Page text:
This is the background of the current immigration morass that we are in.  Many laws and amendments to our immigration system have occurred since the 1960’s but the premise of Franklin D. Roosevelt’s thinking was “What is the effect of letting this ship dock in the United States and is it in the best interests of the country?”   Today’s thinking is “What is in the best interests of this refugee or asylum seeker?”  Sometimes, the two pair up nicely and sometimes they do not.  Many Americans are afraid to say that the interests of the nation should come first as we are still in our decades-long pit of self-loathing.  Miss Constitution thinks that the citizens of the United States should think about the above questions and have a very open dialogue about them as all immigration law should flow from what the People decide is the philosophical foundation of our policy.  This is not a discussion about the merits of a particular person wanting to come here but how to best be the beacon of hope for the world while maintaining the culture, law, philosophies, and economics that make us the beacon of hope for the world.

What we have today is the statement of a well-founded fear of persecution (the legal standard) carefully written out on a piece of paper, or memorized, or pinned on a shirt to gain entrance to the United States as a part of a giant gaming of our system within a background of Court decisions that emphasize the individual not the nation.  It seems the conversation Miss Constitution thinks should be had by We the People has already been had without anyone knowing anything about it.  Thousands are just showing up to be secured by Customs and Border Protection officials who are supposed to deal with social work and medical issues on the spot or face discrimination and abuse charges.  Unaccompanied alien children with head lice and infections and open sores and malnutrition and dehydration and diarrhea and loneliness and emotional distress of great magnitude are just thrust forward for our society to deal with by drug cartels and sex traffickers and coyotes and mules and every form of human perversion possible.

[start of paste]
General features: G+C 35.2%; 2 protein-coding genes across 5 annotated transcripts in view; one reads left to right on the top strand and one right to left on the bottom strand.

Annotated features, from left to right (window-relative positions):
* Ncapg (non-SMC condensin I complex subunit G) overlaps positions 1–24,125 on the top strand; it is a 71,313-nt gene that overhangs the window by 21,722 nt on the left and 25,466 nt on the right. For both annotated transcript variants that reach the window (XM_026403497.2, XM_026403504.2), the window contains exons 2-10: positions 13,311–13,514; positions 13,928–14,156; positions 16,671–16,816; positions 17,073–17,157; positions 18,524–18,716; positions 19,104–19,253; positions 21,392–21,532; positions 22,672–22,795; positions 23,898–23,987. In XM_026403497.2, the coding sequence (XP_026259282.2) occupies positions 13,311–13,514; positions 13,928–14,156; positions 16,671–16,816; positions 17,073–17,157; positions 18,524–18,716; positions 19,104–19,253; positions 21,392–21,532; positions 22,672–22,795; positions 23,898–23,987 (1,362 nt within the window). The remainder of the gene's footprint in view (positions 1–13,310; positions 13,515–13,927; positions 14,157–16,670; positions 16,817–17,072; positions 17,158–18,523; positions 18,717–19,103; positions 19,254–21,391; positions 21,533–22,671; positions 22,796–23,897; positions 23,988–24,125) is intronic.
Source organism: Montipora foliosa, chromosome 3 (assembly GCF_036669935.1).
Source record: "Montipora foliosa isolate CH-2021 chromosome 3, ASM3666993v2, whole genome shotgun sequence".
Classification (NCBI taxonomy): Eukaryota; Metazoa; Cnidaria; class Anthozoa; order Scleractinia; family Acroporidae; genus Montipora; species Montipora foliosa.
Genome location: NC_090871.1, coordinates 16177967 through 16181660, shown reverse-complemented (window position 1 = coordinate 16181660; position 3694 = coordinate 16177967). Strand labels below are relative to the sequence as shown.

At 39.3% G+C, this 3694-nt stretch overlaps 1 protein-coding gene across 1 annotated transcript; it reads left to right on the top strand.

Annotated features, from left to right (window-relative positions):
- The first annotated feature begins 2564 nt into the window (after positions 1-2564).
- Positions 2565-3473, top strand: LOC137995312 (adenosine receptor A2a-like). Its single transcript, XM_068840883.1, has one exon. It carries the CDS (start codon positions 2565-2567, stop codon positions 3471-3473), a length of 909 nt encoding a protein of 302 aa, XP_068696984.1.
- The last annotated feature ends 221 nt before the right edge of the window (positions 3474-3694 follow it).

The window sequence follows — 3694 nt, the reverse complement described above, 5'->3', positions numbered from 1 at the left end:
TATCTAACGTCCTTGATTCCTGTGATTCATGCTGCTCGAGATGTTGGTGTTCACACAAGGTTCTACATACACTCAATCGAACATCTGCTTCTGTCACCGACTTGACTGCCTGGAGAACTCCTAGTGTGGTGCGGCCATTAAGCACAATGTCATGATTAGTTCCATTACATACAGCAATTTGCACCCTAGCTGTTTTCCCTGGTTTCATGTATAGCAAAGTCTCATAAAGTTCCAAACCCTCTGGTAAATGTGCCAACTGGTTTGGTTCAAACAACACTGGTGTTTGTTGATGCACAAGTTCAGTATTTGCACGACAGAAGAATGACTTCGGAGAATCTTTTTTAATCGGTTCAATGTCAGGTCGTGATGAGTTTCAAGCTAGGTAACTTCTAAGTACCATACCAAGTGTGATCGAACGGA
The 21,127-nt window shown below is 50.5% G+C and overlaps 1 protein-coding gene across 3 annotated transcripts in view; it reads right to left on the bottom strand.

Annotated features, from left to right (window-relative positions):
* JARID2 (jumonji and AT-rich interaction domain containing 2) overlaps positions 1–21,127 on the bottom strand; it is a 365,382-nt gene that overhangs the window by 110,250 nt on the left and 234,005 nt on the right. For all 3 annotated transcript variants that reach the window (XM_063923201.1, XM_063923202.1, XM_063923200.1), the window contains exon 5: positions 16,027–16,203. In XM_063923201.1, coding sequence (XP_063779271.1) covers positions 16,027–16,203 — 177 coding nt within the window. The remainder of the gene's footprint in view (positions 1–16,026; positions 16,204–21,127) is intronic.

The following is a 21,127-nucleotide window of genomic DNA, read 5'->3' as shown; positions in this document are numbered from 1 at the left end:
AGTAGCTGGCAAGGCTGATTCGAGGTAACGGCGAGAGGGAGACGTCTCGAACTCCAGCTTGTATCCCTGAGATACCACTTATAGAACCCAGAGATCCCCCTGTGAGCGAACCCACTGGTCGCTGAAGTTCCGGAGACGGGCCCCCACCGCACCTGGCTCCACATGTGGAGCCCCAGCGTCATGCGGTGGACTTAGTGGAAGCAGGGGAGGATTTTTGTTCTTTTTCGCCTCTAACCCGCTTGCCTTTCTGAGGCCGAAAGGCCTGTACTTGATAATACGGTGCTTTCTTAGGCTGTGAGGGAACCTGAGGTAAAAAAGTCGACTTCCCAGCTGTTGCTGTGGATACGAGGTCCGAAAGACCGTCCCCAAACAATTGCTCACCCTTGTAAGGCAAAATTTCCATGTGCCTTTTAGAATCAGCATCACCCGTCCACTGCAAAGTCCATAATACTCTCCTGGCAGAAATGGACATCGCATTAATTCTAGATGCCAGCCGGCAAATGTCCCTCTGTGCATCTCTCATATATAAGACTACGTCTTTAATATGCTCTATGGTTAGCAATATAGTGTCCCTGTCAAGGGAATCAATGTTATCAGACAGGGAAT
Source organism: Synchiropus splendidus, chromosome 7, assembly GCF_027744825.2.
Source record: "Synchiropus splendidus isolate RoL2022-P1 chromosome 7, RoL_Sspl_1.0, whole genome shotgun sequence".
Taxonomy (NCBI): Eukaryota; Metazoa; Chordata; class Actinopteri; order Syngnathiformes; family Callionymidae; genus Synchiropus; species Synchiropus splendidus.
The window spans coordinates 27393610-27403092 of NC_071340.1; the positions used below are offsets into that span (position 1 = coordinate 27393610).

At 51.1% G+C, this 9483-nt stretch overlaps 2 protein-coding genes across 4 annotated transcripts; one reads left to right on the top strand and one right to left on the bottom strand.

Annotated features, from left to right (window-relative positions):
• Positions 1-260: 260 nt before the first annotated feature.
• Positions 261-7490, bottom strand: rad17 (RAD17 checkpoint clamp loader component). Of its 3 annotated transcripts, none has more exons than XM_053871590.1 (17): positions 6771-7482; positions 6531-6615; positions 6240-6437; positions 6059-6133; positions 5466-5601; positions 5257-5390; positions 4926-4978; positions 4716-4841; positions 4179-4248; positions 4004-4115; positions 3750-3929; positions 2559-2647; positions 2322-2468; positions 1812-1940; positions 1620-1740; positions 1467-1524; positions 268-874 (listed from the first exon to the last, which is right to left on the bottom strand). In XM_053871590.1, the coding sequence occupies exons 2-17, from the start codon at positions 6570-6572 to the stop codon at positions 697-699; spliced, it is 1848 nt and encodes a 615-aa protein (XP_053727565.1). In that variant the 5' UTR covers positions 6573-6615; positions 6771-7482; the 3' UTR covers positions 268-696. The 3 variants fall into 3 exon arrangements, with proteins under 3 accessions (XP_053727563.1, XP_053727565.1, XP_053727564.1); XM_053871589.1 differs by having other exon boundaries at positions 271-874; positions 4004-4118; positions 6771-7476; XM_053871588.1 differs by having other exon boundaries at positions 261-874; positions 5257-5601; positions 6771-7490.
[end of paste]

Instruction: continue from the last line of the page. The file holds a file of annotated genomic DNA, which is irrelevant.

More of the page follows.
Miss Constitution thinks the whole thing should be stopped until the Sovereigns of the United States (The People) can get a handle on the issue and calmly think about what we are doing; the long-term effects of what we are doing; the unintended consequences of what we are doing; and how we want to handle immigration to this country.  Miss Constitution considers the current situation an invasion under Article IV of the United States Constitution that requires the federal government step in and stop.  Article IV – “The United States shall guarantee to every State in this Union a Republican Form of Government, and shall protect each of them against invasion; and on Application of the Legislature, or of the Executive (when the Legislature cannot be convened) against domestic Violence.  This, not impeachment, is the critical issue of today.

Copyright©2019 M.E. Boyd, Esq., “Miss Constitution”